LPs are an increasingly important part of the industry's message to policymakers. The Directive is partly there to protect investors but the investors weren't consulted

Wilson adds: “LPs are an increasingly important part of the industry's message to policymakers. The Directive is partly there to protect investors but the investors weren't consulted. Getting momentum from the LPs in the Directive debate was initially difficult as they tend to be reticent. But we've now had seven submissions from the LP community to the Commission regarding the Directive. That's a huge benefit.”

Wilson sees the PAE as the natural successor to the Brussels Task Force, an ad hoc committee put together by the EVCA in October 2008 to respond to the proposals that were then brewing within the European Parliament with respect to alternative investment regulation. “All formality was put to one side and it [the Task Force] worked well,” says Wilson. “The PAE is the next phase.” He adds: “Historically, relations between different associations in Europe have been a bit tense but the refreshing thing is that the Directive has seen everyone pull together in an encouraging way and focusing on the challenge at hand.”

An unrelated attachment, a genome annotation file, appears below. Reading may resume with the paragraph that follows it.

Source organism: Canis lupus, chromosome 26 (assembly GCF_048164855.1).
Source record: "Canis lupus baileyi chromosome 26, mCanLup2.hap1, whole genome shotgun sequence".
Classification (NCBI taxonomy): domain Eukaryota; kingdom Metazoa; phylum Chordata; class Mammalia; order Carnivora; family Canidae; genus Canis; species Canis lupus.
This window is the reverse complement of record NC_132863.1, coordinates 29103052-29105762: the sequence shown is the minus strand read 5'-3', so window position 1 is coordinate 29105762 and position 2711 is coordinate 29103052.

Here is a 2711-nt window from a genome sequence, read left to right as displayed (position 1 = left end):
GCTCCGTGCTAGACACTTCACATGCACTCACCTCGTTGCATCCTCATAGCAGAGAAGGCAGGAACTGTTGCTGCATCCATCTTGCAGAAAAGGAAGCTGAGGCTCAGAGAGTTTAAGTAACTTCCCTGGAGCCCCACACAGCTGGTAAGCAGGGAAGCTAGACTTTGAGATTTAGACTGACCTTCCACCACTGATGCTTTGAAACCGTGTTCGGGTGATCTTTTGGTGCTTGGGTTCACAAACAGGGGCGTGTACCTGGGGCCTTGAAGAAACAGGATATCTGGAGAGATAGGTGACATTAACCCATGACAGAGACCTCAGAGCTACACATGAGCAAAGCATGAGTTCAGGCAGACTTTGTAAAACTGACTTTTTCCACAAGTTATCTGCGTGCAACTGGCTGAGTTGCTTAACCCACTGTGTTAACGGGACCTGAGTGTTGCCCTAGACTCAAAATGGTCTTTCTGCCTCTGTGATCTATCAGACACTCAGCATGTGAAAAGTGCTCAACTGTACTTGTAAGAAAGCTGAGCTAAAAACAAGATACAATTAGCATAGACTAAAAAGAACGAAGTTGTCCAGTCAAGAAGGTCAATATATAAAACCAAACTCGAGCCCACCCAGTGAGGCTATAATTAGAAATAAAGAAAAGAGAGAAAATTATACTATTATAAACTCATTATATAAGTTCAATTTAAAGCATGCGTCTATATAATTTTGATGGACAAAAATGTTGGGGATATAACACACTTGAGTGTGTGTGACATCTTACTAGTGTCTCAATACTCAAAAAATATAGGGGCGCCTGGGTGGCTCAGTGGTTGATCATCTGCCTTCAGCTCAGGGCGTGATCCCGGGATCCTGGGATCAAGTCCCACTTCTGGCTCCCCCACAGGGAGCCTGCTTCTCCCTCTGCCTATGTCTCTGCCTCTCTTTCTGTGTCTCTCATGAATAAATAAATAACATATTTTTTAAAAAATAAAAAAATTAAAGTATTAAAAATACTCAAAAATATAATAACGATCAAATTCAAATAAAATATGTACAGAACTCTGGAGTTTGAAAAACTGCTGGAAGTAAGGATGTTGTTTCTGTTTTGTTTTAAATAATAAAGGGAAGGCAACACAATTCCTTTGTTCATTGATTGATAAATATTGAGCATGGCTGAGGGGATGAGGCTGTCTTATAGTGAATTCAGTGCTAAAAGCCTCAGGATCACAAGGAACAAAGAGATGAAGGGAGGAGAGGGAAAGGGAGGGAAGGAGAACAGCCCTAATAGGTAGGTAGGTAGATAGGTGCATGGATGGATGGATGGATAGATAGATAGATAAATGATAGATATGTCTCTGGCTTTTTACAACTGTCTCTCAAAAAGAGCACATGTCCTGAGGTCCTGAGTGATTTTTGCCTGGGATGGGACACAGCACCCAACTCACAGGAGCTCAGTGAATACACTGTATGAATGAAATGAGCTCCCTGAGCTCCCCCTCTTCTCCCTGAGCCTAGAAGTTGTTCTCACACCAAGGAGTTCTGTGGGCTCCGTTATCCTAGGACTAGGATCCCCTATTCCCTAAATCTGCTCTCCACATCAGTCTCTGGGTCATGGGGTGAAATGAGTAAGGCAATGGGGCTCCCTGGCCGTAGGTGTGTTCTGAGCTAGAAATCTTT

Wilson is focused as he rises from the table and heads off for that meeting about the compensation issue that came out of nowhere. His demeanour suggests such things will not easily faze him. Just as well. The crisis may have receded, but these are still unpredictable times.